Competitive Tree Climbing: Translating your passions in life is not always a literal process!

by Shari Goldsmith

I’m beginning to notice a pattern when I speak with women about finding their strengths and passions in life.  Often, there is some confusion surrounding the process to finding your “real” self. For example, at the last “Sassy Girlfriend Talk”, we were discussing what you enjoyed doing when you were young.  The reason I always ask this question is because usually, when we are young, we partake in activities that us bring us joy and seem natural to us. This is before we have been influenced by what is culturally acceptable and valued in our family and community.  It’s usually when we are innocent and most pure to who we are.  I remarked that one of the things I remember enjoying was climbing trees. I was always the fastest to climb up and the one at the very top of the tree.  One of the women commented that there isn’t much work needed in the city of Cincinnati in the business of “Climbing trees”.  I agree, which leads me to share a couple misconceptions about finding your strengths.

Translating your passions in life is not always a literal process. My love of climbing trees and being the highest one up in the tree translates to my need to be challenged.  It translates to my need to be physical and active in my life. I feel most like “me” when using my physical skills and when I’m able to expend some energy.  It’s not surprising then, that in the last couple years I discovered my love of meeting challenges through biking.  So, when you’re searching for your passions, be open- minded to understanding how you can interpret what brought you joy and happiness as a child.  How can that feeling be recreated today?

Whether she believes it or not, EVERY woman possesses strengths and passions.  I get the strong feeling that some women I come across want to convince me that they are different from others and just don’t have any strengths or talents unique to them.  I’m here today to tell you that that’s simply not true!  Maybe you haven’t taken the time to truly get to know yourself and explore different interests. Possibly, you’re just scared to take a risk and try new things, so you stay with what’s safe.  Maybe you’ve wrapped yourself around your family so tight that there’s no more room for your own passions. Your family’s interests and activities rule your life, and you run from thing to thing staying busy. The truth is, they are there, girlfriend.  You need to give yourself the space to discover them.

It’s possible to passionately love taking part in an activity and eventually tire of it.  My first job out of college was in retailing, where I was promoted quickly through their management program. I was able to play an instrumental part of their phenomenal growth as a company.  I LOVED my job! It wasn’t work for me because I was able to utilize all my strengths: my management skills, people skills, my love of fashion etc.  I was very successful and was being groomed for the Director of Operations position.  But guess what happened? I became burned out and I yearned to do something very different in life. It’s possible to tire of using those specific skills in that specific realm and to need to have an entirely new challenge.  Say it with me— There is not one thing I am destined to be or do in my life!  Does that take some pressure off of you?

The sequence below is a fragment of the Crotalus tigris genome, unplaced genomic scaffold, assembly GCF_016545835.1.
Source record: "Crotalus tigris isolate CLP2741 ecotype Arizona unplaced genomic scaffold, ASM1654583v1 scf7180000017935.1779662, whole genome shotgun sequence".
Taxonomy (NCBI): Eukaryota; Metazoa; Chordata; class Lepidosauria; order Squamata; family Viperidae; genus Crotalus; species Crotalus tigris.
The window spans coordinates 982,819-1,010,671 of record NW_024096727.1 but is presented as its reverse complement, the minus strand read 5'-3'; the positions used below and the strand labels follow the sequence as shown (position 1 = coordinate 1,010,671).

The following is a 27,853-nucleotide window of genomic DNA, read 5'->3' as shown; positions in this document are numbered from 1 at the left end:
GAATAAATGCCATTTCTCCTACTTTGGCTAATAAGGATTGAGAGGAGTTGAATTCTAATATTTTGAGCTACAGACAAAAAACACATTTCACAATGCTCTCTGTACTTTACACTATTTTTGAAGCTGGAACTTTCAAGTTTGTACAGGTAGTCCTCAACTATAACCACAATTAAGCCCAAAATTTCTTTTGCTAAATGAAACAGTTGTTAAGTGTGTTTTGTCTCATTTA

Listen girlfriends, each one of you has passions and strengths that possibly you have yet to discover. Try to remember that finding yourself is a continual process throughout life.  So, don’t waste anymore time living your life without going after what burns brightly in your heart.  Do the work needed to find where you belong.

 

Shari Goldsmith is a Women’s Life Coach, Mental Health Therapist, Speaker and Author of “31 Days to Finding Your Inner Sass”. She can be reached at shari@sharigoldsmith.com

To learn more about Shari, go to www.sharigoldsmith.com

 

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One Reply to “Competitive Tree Climbing: Translating your passions in life is not always a literal process!”

  1. Emelia Sam

    Very true. The myth of singular purpose is so daunting. I like to say we’re all “multi-purpose.” We can express purpose through a multitude of ways or may express different purposes altogether. Life is dynamic and we are allowed to go with the flow.

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